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Haring, Keith - VM - Tom De Craene

 

Keith Haring: The Life of Christ

Love Descending

by Tom De Craene

In my teens you could not miss it. Every wall with graffiti, every cool T-shirt, just about all wrapping-paper for school books had an image by Keith Haring. Back then I was not really enamoured by the very recognizable style with its abstracted faceless figures in bright colours. That is until recently, when during a lecture about art and transcendence I saw The Life of Christ. The professor used the work to make clear that we need new images to depict old matters like Advent. And this work immediately drew me in.

The bronze panels covered with gold leaf remind one of a classical triptych and the brilliance of the gold conjures up the world of icons. One is immediately struck by the movement in the work, up and down, while it is quite impossible to determine where the movement starts or ends.  

People express their despair, reach up or clench their fists to the sky, as there is so much injustice they do not understand. Their weeping and their tears fill the centre of the work and ascend to heaven. Figures of angels move up and fall down.

This makes me think of the song that evokes for me the spirit of Advent, ‘O come, O come Emmanuel.’ That song speaks of lamentation, repression and reaching – discouraged and with a sense of impotence – towards the promised hope. This is what the people at the bottom of the panels do. This image becomes all the more forceful when we realize that Haring made this work two weeks before he died of AIDS and that one of the versions of this triptych hangs in the Interfaith AIDS Memorial Chapel in San Francisco.

The song as well as the artwork speak not only of distress and waiting in anguish, but also of hope and love. With the divine figure at the top we see a heart and the Christ Child being embraced and fed. It looks as if the love that is depicted here, the love that is born and becomes human here, it looks as if it descends – descends together with all those divine arms longing to embrace, descends with all the celestial tears which are shed for the seen and heard suffering, descends with the blessing rain he sends, with all those rays of light that flow from him. 

May we at this time of Advent become quiet and reflect on our own suffering and that of those we see around us, close by and far off. Together with them we may say: ‘Come, Jesus, come.’ May we watch expectantly for the love that became human and wants to embrace us. And, may we also realize that God not only meets us in our pain by becoming human, but also knows our affliction by suffering hardship from within. We not only see symbols of love in this triptych, but we also see the symbols of the cross and the rising sun, the sun of the resurrection, of the new day, of the new creation when all tears will be wiped away.

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Keith Haring, Altarpiece The Life of Christ, 1990, bronze with white gold leaf patina, 81 x 60 x 2 in. © Keith Haring Foundation. There are at least nine versions of this triptych, cast in bronze and covered in white gold. One is located in the Cathedral of St. John the Divine in New York City. Another is permanently located at the Saint-Eustache Church in Paris near Les Halles in the first arrondissement.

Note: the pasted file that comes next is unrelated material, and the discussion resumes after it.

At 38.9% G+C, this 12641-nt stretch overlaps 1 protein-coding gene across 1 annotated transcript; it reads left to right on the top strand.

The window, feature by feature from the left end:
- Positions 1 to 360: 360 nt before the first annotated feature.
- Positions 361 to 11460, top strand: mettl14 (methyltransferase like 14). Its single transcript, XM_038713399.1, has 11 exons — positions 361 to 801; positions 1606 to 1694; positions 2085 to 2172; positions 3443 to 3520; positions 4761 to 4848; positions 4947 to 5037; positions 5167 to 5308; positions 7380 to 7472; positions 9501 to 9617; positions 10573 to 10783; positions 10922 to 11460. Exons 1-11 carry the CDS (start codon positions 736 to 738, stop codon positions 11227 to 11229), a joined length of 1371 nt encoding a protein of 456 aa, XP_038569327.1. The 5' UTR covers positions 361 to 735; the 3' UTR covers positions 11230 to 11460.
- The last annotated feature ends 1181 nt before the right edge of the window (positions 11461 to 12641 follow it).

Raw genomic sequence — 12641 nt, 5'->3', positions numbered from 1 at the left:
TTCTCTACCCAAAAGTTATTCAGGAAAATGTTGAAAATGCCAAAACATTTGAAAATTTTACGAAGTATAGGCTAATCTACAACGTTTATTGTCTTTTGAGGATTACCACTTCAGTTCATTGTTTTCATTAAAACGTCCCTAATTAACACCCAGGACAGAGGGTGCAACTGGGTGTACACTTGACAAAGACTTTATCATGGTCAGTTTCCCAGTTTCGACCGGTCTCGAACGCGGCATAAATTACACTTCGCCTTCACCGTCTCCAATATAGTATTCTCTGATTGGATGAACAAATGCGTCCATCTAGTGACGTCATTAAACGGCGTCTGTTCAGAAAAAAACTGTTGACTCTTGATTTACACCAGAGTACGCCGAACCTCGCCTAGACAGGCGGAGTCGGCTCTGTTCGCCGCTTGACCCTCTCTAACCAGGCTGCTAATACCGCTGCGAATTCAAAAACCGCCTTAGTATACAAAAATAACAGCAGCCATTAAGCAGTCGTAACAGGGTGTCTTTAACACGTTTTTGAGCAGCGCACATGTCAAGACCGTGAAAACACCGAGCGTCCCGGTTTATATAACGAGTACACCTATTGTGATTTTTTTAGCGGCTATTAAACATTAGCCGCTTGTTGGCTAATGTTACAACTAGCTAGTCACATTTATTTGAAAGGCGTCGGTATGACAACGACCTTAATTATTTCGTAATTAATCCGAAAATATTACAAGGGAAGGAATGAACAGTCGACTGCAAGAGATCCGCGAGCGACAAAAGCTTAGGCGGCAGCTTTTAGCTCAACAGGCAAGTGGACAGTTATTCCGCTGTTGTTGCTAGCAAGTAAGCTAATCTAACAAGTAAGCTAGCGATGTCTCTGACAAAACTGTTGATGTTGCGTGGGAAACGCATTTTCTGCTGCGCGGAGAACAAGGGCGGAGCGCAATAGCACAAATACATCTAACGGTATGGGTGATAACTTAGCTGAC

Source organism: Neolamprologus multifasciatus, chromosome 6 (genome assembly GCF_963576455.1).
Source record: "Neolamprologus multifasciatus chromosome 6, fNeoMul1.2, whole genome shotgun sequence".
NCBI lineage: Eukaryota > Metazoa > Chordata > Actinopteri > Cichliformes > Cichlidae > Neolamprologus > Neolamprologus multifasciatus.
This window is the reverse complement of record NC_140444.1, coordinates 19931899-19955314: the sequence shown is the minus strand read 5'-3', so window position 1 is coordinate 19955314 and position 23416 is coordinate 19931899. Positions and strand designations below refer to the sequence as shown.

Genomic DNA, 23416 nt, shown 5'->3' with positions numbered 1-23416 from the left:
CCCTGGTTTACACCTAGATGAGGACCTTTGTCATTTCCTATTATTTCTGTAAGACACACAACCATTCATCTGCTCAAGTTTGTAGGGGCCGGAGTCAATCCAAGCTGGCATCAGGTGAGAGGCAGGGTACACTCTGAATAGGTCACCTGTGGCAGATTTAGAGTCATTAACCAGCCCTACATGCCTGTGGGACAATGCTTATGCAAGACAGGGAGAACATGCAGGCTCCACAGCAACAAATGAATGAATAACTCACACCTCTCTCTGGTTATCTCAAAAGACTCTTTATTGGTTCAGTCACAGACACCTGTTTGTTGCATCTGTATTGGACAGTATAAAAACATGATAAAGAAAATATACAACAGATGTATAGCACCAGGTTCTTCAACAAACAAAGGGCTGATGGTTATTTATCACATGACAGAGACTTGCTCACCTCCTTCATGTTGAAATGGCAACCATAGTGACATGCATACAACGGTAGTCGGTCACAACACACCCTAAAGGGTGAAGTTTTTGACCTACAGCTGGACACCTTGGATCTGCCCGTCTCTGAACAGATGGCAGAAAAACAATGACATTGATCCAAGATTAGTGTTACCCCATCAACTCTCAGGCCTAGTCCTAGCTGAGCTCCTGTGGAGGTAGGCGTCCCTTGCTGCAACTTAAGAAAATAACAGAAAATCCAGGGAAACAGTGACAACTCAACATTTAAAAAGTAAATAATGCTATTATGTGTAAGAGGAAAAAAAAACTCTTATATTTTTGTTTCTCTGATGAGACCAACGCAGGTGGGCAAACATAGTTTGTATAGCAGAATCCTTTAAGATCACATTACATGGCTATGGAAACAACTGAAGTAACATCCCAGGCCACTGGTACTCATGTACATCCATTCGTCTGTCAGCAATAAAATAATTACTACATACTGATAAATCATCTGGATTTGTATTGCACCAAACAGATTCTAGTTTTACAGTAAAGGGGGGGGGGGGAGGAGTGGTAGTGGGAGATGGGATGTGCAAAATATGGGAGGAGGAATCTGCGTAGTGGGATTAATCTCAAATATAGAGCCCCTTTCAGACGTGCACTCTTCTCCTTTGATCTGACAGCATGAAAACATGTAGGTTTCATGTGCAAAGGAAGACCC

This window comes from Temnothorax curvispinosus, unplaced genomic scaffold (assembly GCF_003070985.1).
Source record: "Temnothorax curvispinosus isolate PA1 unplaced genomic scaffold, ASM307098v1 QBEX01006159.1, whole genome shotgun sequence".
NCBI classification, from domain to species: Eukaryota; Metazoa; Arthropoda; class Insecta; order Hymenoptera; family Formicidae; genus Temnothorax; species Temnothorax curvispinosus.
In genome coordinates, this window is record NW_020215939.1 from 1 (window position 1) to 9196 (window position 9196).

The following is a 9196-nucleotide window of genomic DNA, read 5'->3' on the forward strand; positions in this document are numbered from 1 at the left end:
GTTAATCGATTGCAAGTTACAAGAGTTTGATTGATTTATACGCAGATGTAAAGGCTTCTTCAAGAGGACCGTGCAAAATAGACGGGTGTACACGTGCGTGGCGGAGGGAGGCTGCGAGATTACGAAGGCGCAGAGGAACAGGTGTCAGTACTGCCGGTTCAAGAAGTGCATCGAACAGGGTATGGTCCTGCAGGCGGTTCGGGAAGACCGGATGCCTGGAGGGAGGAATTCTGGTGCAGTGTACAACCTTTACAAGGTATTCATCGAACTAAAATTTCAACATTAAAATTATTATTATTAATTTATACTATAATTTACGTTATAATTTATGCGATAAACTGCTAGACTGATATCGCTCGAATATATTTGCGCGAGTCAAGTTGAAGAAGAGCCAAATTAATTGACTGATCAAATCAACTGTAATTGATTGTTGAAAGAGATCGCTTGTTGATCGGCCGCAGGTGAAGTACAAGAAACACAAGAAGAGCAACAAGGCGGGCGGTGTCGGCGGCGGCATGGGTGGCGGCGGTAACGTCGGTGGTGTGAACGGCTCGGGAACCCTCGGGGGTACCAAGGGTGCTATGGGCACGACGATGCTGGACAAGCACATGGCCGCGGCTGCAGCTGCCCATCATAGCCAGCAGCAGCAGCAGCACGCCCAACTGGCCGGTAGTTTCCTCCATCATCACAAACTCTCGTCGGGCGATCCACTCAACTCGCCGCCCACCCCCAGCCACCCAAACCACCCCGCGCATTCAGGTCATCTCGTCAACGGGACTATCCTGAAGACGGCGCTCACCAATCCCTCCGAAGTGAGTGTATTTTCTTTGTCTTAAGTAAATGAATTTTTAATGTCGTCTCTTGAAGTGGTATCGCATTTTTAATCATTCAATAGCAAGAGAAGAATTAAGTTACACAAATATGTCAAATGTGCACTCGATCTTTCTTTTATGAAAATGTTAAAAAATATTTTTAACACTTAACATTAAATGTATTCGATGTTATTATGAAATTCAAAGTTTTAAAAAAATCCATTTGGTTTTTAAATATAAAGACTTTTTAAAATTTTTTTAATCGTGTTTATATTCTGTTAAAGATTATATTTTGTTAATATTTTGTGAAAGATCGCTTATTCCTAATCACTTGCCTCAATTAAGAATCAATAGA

Keith Haring (1958-1990) was born on May 4, 1958 in ReadingPennsylvaniaUSA. After a brief stint at the Ivy School of Professional Art in Pittsburgh, he moved to New York City in 1978 and enrolled in the School of Visual Arts (SVA). Haring soon became established in New York's thriving alternative art community and began to organize and participate in exhibitions and performances at Club 57 and other alternative venues. Determined to devote his career to creating a truly public art, Haring  began to create drawings in white chalk upon blank paper panels throughout the subway system. The subway became, as Haring said, a "laboratory" for working out his ideas and experimenting with his simple lines. During a brief but intense career that spanned the 1980s, Haring’s work was featured in over 100 solo and group exhibitions. By expressing universal concepts of birth, death, love, sex and war, using a primacy of line and directness of message, Haring was able to attract a wide audience and assure the accessibility and staying power of his imagery. Throughout his career, Haring devoted much of his time to public works, which often carried social messages. He produced more than 50 public artworks between 1982 and 1989, in dozens of cities around the world, many of which were created for charities, hospitals, children’s day care centers and orphanages. Haring was diagnosed with AIDS in 1988. He died of AIDS related complications at the age of 31 on February 16, 1990. The work of Keith Haring can be seen today in the exhibitions and collections of major museums around the world. (Excerpted from The Keith Haring Foundation website)

Tom De Craene is an archaeologist. He also has a BA in art history. Since his graduation he has been active in the International Fellowship of Evangelical Students (IFES), Ichtus Flanders, since 2007 as its General Secretary. In the coming years he hopes to be able to deepen his knowledge of the relationship between art and theology and sees it as his calling to create space for art and artists inside as well as outside the church.  

ArtWay Visual Meditation December 8, 2013